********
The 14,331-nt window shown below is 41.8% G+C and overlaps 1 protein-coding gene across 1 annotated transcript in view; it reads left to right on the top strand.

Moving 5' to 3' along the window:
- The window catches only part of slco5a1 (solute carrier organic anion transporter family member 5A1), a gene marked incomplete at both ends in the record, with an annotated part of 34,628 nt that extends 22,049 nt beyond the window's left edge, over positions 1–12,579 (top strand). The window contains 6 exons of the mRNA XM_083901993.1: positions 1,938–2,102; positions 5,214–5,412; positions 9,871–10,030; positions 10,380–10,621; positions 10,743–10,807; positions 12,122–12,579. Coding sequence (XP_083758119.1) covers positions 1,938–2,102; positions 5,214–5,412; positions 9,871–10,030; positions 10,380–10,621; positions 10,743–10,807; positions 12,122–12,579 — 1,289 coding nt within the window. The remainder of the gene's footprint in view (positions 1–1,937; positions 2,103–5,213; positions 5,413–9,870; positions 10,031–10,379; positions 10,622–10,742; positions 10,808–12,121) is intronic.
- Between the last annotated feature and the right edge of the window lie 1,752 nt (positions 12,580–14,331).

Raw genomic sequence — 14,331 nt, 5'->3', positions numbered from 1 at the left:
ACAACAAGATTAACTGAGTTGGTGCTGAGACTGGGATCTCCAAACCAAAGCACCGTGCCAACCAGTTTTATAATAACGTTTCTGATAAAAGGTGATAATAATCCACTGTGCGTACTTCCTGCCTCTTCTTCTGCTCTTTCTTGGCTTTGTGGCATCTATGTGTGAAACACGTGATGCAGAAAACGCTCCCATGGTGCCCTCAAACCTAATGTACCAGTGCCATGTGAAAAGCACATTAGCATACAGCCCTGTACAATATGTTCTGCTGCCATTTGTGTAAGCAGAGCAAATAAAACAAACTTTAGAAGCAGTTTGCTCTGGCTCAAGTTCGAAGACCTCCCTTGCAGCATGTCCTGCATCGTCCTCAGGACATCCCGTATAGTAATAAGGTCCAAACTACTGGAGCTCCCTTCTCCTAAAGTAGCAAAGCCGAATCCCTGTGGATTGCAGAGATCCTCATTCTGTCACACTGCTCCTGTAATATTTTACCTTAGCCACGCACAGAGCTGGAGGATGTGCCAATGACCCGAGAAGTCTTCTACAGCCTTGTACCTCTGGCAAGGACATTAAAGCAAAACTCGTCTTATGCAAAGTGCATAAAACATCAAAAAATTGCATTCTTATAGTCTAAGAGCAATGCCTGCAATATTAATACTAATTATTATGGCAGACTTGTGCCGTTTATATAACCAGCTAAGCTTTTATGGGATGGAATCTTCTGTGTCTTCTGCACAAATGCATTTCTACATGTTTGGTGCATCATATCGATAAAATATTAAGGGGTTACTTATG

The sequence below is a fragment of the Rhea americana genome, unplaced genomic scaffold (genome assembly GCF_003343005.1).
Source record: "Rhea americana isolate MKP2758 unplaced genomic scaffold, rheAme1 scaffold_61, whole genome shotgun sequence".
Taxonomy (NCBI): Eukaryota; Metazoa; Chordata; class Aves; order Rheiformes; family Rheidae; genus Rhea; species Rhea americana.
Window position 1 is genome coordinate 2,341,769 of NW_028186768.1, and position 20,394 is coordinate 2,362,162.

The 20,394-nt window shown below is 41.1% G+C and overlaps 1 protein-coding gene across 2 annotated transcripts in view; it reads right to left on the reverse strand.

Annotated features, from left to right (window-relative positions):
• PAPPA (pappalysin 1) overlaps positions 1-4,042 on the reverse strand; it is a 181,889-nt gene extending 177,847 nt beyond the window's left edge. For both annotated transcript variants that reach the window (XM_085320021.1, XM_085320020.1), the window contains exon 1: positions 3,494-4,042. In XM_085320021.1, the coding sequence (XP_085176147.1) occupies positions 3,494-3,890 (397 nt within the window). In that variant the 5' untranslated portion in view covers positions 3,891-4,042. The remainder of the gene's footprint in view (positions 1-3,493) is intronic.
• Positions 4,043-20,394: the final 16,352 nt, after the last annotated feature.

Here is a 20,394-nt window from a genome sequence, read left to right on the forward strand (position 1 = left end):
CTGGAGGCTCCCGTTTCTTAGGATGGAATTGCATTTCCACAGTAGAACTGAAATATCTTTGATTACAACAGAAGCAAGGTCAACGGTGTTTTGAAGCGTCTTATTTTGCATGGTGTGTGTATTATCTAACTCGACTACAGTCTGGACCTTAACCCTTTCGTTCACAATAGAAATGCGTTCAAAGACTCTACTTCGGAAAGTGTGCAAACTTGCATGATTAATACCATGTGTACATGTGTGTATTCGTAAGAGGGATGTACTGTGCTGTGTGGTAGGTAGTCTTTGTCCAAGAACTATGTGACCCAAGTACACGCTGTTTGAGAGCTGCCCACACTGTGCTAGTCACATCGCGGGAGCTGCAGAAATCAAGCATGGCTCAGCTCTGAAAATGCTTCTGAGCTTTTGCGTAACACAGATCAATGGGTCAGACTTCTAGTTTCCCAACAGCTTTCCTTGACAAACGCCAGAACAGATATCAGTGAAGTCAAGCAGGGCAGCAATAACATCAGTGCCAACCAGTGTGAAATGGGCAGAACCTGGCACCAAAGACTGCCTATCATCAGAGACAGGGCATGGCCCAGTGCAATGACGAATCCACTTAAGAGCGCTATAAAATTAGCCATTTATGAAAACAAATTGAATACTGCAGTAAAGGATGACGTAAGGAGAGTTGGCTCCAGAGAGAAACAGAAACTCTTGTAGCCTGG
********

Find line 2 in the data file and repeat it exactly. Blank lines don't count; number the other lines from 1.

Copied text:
Moving 5' to 3' along the window: